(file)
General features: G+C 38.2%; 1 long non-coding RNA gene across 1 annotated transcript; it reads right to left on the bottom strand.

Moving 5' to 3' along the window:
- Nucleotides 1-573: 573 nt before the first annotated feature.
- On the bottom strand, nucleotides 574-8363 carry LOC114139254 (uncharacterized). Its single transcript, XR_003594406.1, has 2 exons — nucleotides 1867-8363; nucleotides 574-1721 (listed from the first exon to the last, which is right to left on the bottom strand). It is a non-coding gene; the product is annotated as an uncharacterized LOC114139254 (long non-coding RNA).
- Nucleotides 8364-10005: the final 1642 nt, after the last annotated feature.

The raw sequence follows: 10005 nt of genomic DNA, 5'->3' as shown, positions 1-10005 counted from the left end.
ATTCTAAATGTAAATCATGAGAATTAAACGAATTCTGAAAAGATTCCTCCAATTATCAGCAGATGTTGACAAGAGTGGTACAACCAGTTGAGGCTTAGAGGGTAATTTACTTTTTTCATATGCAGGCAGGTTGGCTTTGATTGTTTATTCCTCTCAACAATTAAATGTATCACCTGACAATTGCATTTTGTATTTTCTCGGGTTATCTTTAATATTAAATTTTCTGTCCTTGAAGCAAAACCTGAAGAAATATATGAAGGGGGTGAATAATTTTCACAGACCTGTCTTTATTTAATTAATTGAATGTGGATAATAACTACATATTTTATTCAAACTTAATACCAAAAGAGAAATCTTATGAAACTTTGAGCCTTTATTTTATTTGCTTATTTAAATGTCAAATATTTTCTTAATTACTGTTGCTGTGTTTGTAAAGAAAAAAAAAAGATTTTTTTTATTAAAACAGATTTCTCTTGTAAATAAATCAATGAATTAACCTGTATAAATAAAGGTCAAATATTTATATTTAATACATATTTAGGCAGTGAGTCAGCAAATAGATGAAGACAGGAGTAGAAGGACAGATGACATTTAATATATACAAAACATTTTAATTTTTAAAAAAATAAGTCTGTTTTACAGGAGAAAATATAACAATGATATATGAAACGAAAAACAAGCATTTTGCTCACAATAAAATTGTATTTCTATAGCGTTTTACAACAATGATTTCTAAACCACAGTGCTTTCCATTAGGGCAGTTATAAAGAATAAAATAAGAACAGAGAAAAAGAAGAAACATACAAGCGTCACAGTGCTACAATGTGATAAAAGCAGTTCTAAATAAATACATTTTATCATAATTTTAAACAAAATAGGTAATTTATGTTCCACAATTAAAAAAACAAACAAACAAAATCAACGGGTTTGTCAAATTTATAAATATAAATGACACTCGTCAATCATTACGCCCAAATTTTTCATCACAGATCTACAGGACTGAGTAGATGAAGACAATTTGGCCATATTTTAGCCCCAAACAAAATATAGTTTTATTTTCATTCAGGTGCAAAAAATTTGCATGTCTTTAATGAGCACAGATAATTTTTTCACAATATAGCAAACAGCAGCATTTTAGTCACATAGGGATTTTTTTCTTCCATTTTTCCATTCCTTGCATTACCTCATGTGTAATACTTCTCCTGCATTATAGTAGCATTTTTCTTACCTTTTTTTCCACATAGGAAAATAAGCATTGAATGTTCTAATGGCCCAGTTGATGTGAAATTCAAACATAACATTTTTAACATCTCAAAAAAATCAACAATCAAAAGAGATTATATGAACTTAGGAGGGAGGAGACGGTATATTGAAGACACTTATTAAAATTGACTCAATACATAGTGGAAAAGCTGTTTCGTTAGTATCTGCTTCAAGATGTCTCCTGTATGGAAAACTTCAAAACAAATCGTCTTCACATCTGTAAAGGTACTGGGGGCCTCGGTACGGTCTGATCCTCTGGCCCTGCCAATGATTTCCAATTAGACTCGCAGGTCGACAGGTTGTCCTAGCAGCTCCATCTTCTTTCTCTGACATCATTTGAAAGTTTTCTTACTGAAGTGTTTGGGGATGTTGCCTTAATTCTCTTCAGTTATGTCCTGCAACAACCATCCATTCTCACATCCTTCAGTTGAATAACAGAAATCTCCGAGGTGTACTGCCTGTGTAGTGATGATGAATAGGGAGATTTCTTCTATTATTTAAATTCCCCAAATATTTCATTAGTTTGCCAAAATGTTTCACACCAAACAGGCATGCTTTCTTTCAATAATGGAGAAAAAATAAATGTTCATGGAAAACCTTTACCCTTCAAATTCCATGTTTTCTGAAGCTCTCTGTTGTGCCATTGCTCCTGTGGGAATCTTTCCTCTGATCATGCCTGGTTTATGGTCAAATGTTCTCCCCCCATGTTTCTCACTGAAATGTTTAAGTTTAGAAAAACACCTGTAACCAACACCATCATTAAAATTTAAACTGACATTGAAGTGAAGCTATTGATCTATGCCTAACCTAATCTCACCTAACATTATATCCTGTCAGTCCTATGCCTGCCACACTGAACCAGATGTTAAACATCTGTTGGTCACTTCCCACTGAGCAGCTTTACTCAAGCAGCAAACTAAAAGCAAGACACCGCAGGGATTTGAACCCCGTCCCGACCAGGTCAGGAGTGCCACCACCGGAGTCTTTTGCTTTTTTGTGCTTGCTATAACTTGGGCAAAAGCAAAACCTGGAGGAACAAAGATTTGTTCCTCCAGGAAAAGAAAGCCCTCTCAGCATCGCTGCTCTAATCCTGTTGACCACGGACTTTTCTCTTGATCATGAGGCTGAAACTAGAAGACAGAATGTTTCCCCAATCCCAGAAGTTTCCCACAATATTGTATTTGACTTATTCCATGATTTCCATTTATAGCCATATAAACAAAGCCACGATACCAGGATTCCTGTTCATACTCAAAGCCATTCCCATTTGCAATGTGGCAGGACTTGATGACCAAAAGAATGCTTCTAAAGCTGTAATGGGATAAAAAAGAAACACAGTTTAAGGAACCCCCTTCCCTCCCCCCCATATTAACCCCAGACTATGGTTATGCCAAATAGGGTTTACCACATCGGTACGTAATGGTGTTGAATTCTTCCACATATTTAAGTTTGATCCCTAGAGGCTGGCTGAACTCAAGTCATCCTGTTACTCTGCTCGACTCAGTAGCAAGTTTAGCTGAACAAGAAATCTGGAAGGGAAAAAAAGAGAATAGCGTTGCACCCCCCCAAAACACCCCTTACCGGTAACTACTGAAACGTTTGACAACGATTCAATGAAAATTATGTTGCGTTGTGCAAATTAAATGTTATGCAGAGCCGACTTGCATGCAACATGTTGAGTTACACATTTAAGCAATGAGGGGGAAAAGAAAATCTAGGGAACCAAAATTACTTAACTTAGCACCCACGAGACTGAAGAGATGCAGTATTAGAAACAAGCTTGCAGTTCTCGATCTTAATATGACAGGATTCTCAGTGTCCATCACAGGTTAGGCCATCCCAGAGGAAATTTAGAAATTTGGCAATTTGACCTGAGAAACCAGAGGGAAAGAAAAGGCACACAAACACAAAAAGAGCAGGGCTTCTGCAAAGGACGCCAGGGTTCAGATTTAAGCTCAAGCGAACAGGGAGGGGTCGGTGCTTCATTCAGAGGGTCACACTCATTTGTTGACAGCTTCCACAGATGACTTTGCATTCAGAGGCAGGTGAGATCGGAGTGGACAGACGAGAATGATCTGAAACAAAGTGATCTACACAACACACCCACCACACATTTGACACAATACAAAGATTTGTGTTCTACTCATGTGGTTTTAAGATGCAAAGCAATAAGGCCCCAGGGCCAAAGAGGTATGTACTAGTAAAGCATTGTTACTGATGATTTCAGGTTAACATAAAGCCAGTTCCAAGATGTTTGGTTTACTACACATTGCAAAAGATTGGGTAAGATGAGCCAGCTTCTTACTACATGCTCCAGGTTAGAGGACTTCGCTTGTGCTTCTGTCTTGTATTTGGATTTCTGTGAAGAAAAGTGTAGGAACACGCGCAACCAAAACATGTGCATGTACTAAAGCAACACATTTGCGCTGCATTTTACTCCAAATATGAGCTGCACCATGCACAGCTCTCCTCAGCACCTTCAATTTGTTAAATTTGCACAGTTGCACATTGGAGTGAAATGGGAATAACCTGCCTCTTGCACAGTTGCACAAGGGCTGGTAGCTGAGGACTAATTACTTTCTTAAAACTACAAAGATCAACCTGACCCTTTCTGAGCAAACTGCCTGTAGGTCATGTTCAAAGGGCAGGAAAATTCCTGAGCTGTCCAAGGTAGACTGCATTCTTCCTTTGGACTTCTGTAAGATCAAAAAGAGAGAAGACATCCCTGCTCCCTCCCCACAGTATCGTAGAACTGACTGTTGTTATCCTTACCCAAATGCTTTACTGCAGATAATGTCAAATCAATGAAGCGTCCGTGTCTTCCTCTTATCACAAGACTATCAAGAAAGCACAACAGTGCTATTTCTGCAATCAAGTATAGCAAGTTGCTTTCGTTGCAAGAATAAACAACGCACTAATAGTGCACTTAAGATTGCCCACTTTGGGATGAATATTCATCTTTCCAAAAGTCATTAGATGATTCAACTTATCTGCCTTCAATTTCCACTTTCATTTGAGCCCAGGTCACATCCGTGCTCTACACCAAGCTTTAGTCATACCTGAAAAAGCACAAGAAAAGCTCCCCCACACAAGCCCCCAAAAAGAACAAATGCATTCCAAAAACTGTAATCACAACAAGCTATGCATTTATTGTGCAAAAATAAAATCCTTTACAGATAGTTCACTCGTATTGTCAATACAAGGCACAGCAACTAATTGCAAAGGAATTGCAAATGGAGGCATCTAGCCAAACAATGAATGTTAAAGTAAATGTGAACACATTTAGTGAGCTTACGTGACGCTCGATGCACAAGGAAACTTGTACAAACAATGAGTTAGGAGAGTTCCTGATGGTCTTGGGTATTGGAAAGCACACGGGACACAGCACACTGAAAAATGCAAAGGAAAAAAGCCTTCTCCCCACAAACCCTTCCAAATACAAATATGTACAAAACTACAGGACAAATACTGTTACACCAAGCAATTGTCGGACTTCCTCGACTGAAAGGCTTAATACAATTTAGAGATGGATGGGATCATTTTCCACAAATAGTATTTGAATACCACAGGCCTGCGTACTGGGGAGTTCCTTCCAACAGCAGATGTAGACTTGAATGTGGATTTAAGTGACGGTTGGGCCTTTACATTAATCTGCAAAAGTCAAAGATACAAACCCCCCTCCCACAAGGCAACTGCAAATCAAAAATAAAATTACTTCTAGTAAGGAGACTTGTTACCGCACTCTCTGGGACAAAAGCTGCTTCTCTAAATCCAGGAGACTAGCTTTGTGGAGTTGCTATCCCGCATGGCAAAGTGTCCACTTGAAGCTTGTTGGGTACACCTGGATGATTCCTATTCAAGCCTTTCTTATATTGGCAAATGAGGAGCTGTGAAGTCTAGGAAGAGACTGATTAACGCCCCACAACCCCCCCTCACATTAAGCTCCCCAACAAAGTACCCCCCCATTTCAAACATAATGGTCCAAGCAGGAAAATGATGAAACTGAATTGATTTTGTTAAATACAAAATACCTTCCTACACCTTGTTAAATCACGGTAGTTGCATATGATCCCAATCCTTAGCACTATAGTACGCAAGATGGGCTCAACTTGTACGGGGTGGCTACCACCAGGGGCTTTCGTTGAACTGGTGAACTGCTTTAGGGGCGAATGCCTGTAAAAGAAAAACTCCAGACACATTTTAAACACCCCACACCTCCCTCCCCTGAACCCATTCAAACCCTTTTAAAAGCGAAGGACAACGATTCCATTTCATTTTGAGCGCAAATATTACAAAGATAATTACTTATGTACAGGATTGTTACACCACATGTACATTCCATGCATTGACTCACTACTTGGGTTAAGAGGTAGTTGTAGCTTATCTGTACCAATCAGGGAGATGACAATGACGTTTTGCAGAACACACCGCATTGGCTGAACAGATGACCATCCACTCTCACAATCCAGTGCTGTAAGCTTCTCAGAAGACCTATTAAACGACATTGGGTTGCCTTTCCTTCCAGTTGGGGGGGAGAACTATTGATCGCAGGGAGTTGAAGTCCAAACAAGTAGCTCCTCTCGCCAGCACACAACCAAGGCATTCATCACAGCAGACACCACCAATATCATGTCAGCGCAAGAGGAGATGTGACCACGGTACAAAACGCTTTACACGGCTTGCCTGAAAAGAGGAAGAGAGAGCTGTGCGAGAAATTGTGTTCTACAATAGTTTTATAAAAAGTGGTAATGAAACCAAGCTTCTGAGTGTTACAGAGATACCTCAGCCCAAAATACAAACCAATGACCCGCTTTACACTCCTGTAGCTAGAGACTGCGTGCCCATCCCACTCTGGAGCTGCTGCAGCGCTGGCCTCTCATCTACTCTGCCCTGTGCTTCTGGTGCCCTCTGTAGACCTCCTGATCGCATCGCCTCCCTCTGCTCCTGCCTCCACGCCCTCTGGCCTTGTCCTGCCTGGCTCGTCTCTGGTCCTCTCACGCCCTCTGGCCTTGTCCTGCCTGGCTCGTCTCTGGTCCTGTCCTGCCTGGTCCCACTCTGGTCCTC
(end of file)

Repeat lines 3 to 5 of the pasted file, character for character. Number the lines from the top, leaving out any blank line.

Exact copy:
- Nucleotides 1-573: 573 nt before the first annotated feature.
- On the bottom strand, nucleotides 574-8363 carry LOC114139254 (uncharacterized). Its single transcript, XR_003594406.1, has 2 exons — nucleotides 1867-8363; nucleotides 574-1721 (listed from the first exon to the last, which is right to left on the bottom strand). It is a non-coding gene; the product is annotated as an uncharacterized LOC114139254 (long non-coding RNA).
- Nucleotides 8364-10005: the final 1642 nt, after the last annotated feature.